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Nov 13, 2020 / Sports Medicine

Soaring to New Heights: Growth Spurt in Dancers

In general, females undergo growth spurts earlier in life than males. This means that most girls experience significant growth at a younger age than boys. Julia Buckelew, P.T., D.P.T., says, “According to the American Academy of Pediatrics (AAP), peak height velocity occurs at an average age of 11.5 years old in girls and 13.5 years old in boys.” Some dancers can experience a delay in puberty which may cause the growth spurt to occur at a later age. Hormonal and weight changes that occur during growth spurts affect dancers in a unique way. Challenges include changes in:
  • Flexibility and strength.
  • Physique.
  • Balance and proprioception (the awareness of the body in space).
  • Body mass and center of gravity.
Sports medicine physician and former dancer Jane S. Chung, M.D., advises dancers to be aware that these changes that occur in this peri-adolescent period of growth, may predispose them to be prone to injuries . She says, “Techniques and certain routines which they were able to perform prior, can sometimes become more difficult for them to perform as a result of these changes that affect their body.” This can sometimes be frustrating for the young dancer, but Chung encourages dancers to be kind and embrace these changes, instead of fighting against them. Work with your dance teachers to help adjust and adapt to the new growing body.

Chung sees peri-adolescent and adolescent dancers in her clinic with these conditions and many others:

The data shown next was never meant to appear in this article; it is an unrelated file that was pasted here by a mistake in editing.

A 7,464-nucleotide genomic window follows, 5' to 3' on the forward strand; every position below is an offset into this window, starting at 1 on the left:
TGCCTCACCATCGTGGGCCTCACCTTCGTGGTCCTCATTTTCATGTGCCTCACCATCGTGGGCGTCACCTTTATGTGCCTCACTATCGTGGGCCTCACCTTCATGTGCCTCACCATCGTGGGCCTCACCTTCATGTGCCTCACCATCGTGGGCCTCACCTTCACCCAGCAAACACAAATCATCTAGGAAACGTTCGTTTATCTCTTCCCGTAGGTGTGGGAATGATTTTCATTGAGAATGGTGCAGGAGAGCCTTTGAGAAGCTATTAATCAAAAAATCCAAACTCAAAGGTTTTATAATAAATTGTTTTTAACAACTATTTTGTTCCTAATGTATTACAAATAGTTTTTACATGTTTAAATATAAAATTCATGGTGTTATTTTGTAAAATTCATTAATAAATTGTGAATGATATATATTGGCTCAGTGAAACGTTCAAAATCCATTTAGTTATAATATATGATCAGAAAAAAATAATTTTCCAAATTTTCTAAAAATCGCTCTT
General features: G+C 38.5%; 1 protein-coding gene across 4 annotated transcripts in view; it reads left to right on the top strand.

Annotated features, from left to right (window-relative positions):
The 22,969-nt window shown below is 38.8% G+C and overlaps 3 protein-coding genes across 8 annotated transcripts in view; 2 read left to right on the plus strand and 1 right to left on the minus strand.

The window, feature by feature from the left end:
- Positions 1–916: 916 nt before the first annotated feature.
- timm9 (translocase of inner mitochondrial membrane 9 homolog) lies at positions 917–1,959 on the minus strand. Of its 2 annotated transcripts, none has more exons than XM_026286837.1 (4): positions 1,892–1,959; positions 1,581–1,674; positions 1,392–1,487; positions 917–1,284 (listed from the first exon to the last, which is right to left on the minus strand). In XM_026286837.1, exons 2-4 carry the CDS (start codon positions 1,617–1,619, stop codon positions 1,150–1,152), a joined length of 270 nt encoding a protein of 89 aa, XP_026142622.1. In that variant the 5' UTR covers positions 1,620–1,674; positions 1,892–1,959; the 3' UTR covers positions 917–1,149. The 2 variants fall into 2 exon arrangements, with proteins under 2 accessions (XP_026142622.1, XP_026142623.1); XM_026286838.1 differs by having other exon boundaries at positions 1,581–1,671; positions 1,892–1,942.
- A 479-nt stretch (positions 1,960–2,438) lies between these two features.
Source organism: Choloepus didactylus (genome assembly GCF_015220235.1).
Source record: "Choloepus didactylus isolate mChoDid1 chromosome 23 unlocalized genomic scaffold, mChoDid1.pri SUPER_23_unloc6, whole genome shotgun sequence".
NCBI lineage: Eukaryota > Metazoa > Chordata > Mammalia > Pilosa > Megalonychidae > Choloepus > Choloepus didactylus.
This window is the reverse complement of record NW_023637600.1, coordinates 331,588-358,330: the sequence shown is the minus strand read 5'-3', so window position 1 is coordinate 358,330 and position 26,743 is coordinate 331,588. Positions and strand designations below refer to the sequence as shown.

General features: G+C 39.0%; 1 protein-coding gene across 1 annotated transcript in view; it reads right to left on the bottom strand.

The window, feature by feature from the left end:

• Bone, muscle, ligament and tendon injuries.
  • Stress fractures and other over-use related injuries.
  • Conditions specific to the female athlete such as the female athlete triad.
“Dancers should try to be patient with themselves during times of growth,” says Buckelew. She teaches dancers to recognize these changes and perceived setbacks as temporary. As a physical therapist and one of our dance medicine specialists, she sees many dancers who become discouraged with their movement quality and performance . “If we can help them understand and anticipate the changes associated with their growth spurt, they are likely to come through this phase with new respect and confidence in their bodies.” She recommends focusing on improving movement quality and technique during this time. 

Three tips for dancers to rock their growth spurts:
  • Know it’s coming and won’t last forever.
  • Pay attention to your body.
  • Ask for help or modifications.
Chung and Buckelew have a passion for caring for dancers. They share their expertise to the community to help dancers and others prevent injuries and develop skills that help them perform at their best. 

If your dancer has concerns or activity-related pain, request an appointment in our Sports Medicine clinic.

Keeping Up With the Count - This content is provided by a multidisciplinary team of staff that are passionate about keeping young dancers safe and healthy.

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